The law considers a corporation to be a legal “person”, separate and distinct from the owners in the case of a limited liability company (LLC) or its shareholders in the case of a corporation. A corporation or LLC alone is liable for its debts and other legal obligations. The owners and shareholders are protected from personal, individual liability for the debts and liabilities of the corporation or LLC.
For example, if a person brings a lawsuit against the corporation, the officers and shareholders cannot be brought into the lawsuit. They cannot be held liable for any legal obligation of the corporation.
“Piercing the corporate veil” refers to the act of a court in taking away the shareholders’ or owners’ immunity and holding them personally responsible for the debts and liabilities of the corporation. If a court pierces the corporate veil, it treats the corporation as if it is not a corporation and a creditor can go after its shareholders or owners to satisfy unpaid debts and other liabilities.
Piercing the corporate veil is most often done in situations that involve smaller, privately held business entities, such as close corporations or LLCs. Corporations of this type have a small number of shareholders and limited assets. A court might pierce the corporate veil if maintaining the separation of the corporation from its shareholders would promote a fraud or other unjust result.
A large, publicly traded corporation has never had its corporate status disregarded because there are such a large number of shareholders with no effective control over the operations of the corporation.
Also the extensive mandatory filings that are required for listing the stock on a stock exchange favor maintaining the corporate veil for shareholders. Large, publicly traded corporations are rarely run with the kind of informality that would lead to piercing the corporate veil. Most corporations. Most corporations have corporate counsel who can advise the corporation on a daily basis as to how to operate cleanly and limit its risk.
How Do Courts Determine If They Should Pierce the Corporate Veil?
Before piercing the corporate veil, a court will look at the following factors:
- Failure to maintain separation between the finances of the corporation and the owner: if the owners or shareholders finances are co-mingled, or not kept clearly separate, then a court is more likely to conclude that it is fair to pierce the corporate veil;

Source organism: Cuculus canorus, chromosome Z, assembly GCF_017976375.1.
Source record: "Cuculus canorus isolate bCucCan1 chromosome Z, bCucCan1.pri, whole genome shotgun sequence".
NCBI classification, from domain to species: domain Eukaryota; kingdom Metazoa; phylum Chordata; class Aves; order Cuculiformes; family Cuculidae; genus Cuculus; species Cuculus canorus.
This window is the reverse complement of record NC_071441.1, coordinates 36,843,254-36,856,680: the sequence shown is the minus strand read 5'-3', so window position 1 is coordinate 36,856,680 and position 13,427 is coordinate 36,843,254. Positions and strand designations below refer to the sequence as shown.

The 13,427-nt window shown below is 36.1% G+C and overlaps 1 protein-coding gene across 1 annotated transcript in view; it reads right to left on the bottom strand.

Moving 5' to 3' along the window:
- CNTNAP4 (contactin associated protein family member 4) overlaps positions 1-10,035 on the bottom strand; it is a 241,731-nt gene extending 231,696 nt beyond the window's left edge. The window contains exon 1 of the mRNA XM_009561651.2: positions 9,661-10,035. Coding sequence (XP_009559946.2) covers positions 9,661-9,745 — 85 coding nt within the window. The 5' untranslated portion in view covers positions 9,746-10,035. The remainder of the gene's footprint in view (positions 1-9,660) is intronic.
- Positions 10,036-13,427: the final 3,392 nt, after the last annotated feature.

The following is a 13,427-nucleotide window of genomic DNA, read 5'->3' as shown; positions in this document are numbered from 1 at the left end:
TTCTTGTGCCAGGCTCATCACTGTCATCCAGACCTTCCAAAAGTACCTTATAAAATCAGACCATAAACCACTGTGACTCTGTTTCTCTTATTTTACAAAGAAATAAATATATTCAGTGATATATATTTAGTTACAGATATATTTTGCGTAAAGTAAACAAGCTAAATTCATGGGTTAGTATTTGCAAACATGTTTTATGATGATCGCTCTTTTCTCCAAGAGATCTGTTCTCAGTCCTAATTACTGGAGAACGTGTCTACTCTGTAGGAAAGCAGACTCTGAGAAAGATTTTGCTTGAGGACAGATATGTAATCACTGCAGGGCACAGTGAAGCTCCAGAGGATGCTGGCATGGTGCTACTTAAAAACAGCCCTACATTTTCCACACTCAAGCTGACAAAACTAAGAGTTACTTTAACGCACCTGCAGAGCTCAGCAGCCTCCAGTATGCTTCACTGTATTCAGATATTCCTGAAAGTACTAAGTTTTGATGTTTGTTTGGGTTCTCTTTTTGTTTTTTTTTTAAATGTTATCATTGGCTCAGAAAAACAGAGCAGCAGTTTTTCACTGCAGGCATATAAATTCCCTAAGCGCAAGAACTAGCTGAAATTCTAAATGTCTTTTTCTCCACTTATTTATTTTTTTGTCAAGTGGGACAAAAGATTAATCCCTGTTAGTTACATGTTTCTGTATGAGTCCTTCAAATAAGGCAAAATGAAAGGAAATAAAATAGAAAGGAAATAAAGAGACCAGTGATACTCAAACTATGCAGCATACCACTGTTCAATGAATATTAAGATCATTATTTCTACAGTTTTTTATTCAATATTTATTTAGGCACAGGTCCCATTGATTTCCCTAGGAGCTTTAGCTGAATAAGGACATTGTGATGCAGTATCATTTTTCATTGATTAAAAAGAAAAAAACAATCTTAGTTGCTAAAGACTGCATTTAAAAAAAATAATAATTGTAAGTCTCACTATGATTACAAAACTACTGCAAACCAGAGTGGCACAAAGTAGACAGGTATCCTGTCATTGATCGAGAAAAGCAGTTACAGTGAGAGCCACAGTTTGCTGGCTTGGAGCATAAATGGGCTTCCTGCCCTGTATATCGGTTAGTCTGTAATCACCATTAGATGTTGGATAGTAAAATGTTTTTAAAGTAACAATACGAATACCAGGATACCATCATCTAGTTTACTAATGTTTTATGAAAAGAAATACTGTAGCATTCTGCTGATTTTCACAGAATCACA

- Wrongful conduct: in a case of fraud, where it is clear that the corporation was a sham set up for the purpose of carrying on fraudulent activity a court will pierce the corporate veil;
- Inadequate Capitalization: a corporation must be capitalized when it is formed. This means it must have funds with which to operate, both at its start and on a continuing basis. In fact, corporations must be “adequately” capitalized if the owners do not want its corporate veil to be pierced. Corporations are usually capitalized through an initial investment of money or other assets.
- Other types of capitalization include liability insurance coverage, loans to the corporation, and other equity. A court may find that a corporation’s capitalization is inadequate if it is too small in relation to the nature of its business and the risks that go with the business. A court is more likely to pierce the corporate veil if the corporation appears to have been inadequately capitalized;
- Failure of the owners to observe corporate formalities: if owners and directors fail to observe corporate formalities such as holding regular meetings of the board of directors and documenting the meetings, keeping personal and corporate finances separate and maintaining separate financial records, a court is more likely to pierce the corporate veil. Owners and shareholders should not make use of corporate assets as if they own them personally; they should not use the business’s offices, equipment, money, contact lists or software for personal purposes. They should not pay personal bills from corporate bank accounts or use their personal laptop for business purposes.